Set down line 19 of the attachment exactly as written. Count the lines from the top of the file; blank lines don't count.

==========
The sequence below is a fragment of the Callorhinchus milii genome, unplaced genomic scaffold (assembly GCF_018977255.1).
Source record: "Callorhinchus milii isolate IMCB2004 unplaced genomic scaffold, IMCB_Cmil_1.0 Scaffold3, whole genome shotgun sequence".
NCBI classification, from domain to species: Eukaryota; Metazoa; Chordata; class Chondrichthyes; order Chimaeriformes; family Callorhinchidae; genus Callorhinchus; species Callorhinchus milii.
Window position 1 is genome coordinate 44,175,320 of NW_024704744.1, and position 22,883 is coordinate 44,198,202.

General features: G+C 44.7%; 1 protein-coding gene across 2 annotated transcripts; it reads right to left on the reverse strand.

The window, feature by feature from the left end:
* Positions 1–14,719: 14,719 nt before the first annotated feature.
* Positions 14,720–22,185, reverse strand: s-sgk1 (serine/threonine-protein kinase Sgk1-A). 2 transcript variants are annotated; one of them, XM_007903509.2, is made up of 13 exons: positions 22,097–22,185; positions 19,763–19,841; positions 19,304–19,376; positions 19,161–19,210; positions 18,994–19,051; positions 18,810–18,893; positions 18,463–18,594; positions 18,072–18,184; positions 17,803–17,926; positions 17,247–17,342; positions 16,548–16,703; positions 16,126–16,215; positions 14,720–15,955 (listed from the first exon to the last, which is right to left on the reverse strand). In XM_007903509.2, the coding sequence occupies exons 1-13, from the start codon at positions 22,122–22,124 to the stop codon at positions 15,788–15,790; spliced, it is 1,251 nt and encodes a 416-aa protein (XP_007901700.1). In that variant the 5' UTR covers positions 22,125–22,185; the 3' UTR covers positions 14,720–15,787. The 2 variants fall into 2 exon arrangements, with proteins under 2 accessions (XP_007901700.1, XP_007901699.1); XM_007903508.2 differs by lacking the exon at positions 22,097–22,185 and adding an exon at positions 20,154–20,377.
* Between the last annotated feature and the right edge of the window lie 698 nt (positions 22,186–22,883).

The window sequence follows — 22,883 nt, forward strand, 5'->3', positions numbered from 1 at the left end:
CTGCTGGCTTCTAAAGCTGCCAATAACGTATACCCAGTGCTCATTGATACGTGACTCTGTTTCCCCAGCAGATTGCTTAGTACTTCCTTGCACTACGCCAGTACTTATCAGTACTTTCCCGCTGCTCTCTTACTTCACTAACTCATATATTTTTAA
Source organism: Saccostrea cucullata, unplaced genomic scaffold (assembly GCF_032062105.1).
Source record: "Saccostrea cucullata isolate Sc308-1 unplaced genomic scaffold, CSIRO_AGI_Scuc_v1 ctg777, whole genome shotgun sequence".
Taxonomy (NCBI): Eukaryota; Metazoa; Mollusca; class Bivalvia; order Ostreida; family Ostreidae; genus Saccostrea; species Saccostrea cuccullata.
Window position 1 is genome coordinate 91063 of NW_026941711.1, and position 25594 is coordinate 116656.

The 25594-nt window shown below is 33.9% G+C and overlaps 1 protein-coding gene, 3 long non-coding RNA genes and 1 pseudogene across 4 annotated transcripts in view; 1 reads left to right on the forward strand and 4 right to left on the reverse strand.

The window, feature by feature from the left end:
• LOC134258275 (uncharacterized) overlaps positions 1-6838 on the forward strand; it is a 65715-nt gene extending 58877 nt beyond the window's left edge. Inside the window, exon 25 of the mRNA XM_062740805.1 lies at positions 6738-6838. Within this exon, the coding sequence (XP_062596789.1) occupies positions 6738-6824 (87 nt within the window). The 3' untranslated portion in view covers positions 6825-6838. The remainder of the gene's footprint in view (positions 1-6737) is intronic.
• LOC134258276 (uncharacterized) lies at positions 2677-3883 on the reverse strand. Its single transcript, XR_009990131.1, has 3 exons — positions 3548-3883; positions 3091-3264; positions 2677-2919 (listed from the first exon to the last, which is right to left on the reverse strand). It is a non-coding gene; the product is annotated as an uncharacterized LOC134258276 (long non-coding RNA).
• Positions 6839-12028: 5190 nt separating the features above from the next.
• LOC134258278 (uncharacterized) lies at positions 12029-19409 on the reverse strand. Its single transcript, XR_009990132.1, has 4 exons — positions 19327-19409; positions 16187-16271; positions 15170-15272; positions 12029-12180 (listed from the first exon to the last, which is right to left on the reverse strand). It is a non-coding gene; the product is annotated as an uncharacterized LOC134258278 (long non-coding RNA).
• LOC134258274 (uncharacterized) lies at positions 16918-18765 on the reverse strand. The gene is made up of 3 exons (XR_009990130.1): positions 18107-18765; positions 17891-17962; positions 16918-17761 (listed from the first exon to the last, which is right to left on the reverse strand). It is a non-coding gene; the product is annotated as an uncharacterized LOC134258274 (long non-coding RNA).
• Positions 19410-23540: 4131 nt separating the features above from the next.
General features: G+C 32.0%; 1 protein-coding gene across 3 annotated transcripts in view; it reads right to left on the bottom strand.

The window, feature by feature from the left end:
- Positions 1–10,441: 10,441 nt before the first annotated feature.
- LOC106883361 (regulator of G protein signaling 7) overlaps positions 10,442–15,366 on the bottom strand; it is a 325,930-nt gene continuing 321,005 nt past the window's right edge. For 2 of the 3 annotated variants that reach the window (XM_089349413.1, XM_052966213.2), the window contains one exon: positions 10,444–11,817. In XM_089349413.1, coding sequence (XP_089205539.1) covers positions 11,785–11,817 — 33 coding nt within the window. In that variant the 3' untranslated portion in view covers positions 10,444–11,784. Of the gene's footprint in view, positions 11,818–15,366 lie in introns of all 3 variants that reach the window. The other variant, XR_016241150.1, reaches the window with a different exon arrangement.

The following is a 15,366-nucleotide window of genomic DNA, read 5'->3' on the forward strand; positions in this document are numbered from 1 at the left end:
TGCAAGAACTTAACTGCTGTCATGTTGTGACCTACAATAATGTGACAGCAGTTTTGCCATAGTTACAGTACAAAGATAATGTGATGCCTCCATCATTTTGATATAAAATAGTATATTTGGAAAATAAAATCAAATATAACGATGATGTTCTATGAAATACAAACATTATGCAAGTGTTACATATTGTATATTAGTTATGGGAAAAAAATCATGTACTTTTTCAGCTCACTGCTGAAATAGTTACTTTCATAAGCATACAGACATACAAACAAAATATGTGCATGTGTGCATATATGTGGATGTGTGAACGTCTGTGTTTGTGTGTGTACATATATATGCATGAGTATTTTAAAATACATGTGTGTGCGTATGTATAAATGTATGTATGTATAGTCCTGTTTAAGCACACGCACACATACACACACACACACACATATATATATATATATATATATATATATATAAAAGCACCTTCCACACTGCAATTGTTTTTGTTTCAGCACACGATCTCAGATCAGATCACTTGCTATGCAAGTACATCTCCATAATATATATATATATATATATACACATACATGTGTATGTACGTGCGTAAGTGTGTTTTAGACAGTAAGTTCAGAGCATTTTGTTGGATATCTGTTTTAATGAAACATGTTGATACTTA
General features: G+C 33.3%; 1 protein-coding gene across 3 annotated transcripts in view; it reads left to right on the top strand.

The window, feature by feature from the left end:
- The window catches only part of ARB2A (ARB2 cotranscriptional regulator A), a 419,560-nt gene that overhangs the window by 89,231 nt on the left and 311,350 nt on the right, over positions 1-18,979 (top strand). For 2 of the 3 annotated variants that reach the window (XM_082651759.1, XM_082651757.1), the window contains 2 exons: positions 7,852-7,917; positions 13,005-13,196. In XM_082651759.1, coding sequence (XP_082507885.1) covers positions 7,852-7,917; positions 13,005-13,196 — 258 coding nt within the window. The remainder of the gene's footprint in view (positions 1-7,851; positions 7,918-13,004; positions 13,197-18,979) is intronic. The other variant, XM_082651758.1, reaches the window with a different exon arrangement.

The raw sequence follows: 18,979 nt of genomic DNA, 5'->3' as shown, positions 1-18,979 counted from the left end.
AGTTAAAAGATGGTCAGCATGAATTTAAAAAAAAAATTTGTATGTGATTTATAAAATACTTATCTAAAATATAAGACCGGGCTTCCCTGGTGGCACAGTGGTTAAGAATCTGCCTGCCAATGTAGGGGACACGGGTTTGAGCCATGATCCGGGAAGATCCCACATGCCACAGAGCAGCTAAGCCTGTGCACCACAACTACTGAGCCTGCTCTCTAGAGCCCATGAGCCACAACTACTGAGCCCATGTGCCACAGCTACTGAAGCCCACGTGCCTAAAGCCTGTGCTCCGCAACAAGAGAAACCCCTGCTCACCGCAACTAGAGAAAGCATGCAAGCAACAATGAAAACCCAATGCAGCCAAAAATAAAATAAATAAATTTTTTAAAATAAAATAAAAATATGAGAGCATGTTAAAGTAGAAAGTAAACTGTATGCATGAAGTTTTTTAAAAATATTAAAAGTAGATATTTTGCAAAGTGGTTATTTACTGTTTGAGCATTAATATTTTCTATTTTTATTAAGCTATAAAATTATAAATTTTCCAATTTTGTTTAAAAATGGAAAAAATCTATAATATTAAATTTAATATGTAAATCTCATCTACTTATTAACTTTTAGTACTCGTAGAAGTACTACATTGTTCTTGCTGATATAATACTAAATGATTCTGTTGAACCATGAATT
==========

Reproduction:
• LOC134258276 (uncharacterized) lies at positions 2677-3883 on the reverse strand. Its single transcript, XR_009990131.1, has 3 exons — positions 3548-3883; positions 3091-3264; positions 2677-2919 (listed from the first exon to the last, which is right to left on the reverse strand). It is a non-coding gene; the product is annotated as an uncharacterized LOC134258276 (long non-coding RNA).